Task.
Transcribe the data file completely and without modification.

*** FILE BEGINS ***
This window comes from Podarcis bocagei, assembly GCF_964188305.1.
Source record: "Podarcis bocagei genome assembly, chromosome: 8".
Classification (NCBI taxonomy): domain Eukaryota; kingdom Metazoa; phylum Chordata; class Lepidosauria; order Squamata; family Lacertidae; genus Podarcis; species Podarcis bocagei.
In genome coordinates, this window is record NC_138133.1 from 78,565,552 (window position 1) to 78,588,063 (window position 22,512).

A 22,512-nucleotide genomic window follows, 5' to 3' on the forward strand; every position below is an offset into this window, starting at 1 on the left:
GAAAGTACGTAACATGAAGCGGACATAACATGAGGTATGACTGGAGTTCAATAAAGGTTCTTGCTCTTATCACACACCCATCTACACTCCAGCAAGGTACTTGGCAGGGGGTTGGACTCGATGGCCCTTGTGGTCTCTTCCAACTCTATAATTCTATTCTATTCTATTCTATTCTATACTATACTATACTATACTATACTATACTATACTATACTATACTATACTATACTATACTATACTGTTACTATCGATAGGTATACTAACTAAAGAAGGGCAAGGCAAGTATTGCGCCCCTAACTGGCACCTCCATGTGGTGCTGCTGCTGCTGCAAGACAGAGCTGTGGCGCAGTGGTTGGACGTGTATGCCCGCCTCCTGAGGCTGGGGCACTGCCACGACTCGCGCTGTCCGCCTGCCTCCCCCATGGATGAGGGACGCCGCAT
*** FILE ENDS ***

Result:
This window comes from Podarcis bocagei, assembly GCF_964188305.1.
Source record: "Podarcis bocagei genome assembly, chromosome: 8".
Classification (NCBI taxonomy): domain Eukaryota; kingdom Metazoa; phylum Chordata; class Lepidosauria; order Squamata; family Lacertidae; genus Podarcis; species Podarcis bocagei.
In genome coordinates, this window is record NC_138133.1 from 78,565,552 (window position 1) to 78,588,063 (window position 22,512).

A 22,512-nucleotide genomic window follows, 5' to 3' on the forward strand; every position below is an offset into this window, starting at 1 on the left:
GAAAGTACGTAACATGAAGCGGACATAACATGAGGTATGACTGGAGTTCAATAAAGGTTCTTGCTCTTATCACACACCCATCTACACTCCAGCAAGGTACTTGGCAGGGGGTTGGACTCGATGGCCCTTGTGGTCTCTTCCAACTCTATAATTCTATTCTATTCTATTCTATTCTATACTATACTATACTATACTATACTATACTATACTATACTATACTATACTATACTATACTATACTGTTACTATCGATAGGTATACTAACTAAAGAAGGGCAAGGCAAGTATTGCGCCCCTAACTGGCACCTCCATGTGGTGCTGCTGCTGCTGCAAGACAGAGCTGTGGCGCAGTGGTTGGACGTGTATGCCCGCCTCCTGAGGCTGGGGCACTGCCACGACTCGCGCTGTCCGCCTGCCTCCCCCATGGATGAGGGACGCCGCAT